Welcome back to Routine Moments in Baseball History, a running weekday feature that looks back at plays that have been ignored by the history books because history books only talk about things that are important or interesting. Today's installment is "Ruben Sierra, Sex Symbol, Scores a Run."
In the bottom of the second inning of a July 31, 1992, game against the California Angels, Texas Rangers outfielder Ruben Sierra scored from second on a Juan Gonzalez single. That's what it says in the box score, anyway, but let's go beyond the dry facts here and imagine Ruben Sierra at 27 years old, in his physical prime, moving through the dry Texas air. This is a worthwhile thing to imagine, because he probably looked pretty dang good.
I'm not talking about the late 90s and early 2000s edition of Ruben Sierra, who was a designated hitter's designated hitter, a slab of muscle with a powerful swing who broke into a jaunty trot whenever he sent a ball 400 feet into the stands, a bat-for-hire who roamed the American League, mostly bouncing between the Rangers and the New York Yankees. I'm also not talking about the Ruben Sierra of the stat sheet, a very good hitter with a few great years who racked up 1,322 RBIs and 306 home runs over a 20-year career split between nine teams. I'm talking about the 1992 version of the man, a six-foot tall hunk who looked like he was chiseled out of, uh, whatever the sexiest type of Puerto Rican rock is. I mean:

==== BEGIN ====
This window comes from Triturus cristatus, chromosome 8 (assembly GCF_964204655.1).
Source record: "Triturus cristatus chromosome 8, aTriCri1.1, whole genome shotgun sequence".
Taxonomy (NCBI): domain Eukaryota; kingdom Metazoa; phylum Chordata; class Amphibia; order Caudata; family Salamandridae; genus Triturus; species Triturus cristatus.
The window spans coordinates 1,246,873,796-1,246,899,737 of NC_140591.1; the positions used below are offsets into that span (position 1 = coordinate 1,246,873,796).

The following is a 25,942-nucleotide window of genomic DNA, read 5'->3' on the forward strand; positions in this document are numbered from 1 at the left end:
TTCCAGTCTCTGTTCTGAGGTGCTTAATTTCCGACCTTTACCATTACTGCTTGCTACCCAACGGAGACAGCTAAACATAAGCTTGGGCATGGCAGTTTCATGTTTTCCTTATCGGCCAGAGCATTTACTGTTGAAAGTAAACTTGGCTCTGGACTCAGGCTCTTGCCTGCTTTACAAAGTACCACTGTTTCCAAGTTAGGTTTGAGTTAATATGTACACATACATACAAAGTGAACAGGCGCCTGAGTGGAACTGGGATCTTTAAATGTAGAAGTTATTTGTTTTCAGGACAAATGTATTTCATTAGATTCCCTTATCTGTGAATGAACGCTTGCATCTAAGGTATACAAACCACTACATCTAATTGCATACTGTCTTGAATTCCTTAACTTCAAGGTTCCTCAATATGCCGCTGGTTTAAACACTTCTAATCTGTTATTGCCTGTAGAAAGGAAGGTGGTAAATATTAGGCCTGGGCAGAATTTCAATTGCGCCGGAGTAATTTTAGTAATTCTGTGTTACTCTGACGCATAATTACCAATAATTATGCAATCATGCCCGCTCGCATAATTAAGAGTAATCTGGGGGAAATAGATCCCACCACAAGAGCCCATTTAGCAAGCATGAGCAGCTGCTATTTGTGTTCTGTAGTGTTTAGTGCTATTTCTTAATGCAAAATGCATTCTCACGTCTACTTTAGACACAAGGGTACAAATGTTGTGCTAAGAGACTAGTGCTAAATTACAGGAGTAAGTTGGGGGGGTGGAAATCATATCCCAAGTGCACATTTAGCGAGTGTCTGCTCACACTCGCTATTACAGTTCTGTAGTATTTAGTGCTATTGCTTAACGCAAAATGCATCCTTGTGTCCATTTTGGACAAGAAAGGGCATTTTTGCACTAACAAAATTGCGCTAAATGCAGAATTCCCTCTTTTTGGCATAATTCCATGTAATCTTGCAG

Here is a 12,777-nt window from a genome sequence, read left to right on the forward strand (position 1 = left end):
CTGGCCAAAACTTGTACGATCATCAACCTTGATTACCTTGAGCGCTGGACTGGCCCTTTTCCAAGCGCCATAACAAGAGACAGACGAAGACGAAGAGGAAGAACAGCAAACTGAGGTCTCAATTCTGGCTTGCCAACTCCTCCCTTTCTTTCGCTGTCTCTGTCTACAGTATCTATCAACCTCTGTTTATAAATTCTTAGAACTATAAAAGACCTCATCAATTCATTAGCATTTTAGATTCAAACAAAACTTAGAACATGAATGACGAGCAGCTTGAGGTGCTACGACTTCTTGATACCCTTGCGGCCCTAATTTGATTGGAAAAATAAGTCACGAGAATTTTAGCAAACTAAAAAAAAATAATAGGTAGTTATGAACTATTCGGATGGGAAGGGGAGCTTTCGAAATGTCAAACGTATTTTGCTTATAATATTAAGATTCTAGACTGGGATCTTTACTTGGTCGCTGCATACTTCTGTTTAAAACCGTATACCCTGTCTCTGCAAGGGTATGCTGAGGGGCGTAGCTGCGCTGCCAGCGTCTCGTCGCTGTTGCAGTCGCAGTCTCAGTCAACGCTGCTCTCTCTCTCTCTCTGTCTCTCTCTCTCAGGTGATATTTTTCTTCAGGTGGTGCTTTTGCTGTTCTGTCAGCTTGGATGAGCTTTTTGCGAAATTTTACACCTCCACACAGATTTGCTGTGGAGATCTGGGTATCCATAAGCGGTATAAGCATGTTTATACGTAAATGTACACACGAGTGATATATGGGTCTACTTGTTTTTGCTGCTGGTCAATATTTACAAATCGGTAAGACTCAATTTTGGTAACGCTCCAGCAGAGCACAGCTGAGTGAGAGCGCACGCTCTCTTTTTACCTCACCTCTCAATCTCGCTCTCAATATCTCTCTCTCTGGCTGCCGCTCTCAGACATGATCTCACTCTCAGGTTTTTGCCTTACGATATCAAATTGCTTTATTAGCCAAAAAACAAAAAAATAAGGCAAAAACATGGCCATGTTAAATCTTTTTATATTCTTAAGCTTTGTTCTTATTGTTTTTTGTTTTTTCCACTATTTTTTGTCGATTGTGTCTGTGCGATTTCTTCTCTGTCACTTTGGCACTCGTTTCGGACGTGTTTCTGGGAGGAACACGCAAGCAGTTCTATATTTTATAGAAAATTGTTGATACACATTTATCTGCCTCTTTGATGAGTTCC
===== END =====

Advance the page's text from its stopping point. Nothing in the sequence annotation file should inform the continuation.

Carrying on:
This was a dude who in his spare time recorded three records of smooth latin music on which he crooned a variety of things in Spanish and also posed on one album cover shirtless and leaning up against an old pickup truck as if to say, "Hello, I'm Ruben Sierra. The mustache is real, by the way. Do you want to touch it? Don't be afraid, you can. It's very soft, isn't it? What's your name? What's your friend's name? You are both very beautiful."
Professional baseball players can have all sorts of bodies—they can be scrawny or gawky or flabby or downright fat. If you saw Ruben Sierra, though, there would have been no doubt in your mind that this here was an athlete. Watching him run up close would have made you distinctly aware of your own body and its limitations, your bad knees and your inability to lift anything heavy above your head. He was known for his power, but in his youth he was fast enough to hit 14 triples in 1989 and steal 25 bases in 1993. Such was his physical promise, the raw ability practically oozing out of his pores, that in the early 90s people were talking about him reaching the 3,000 hit club someday; it wasn't ridiculous for him to be the centerpiece of a trade that brought the Oakland Athletics' Jose Canseco to the Rangers in August 1992.
So he would have been hustling to get from second to home on that Juan Gonzalez single on the day in question, but he would have made the run look easy, almost effortless. And he would have made it look good.
This has been Routine Moments in Baseball History. Follow Harry Cheadle on Twitter.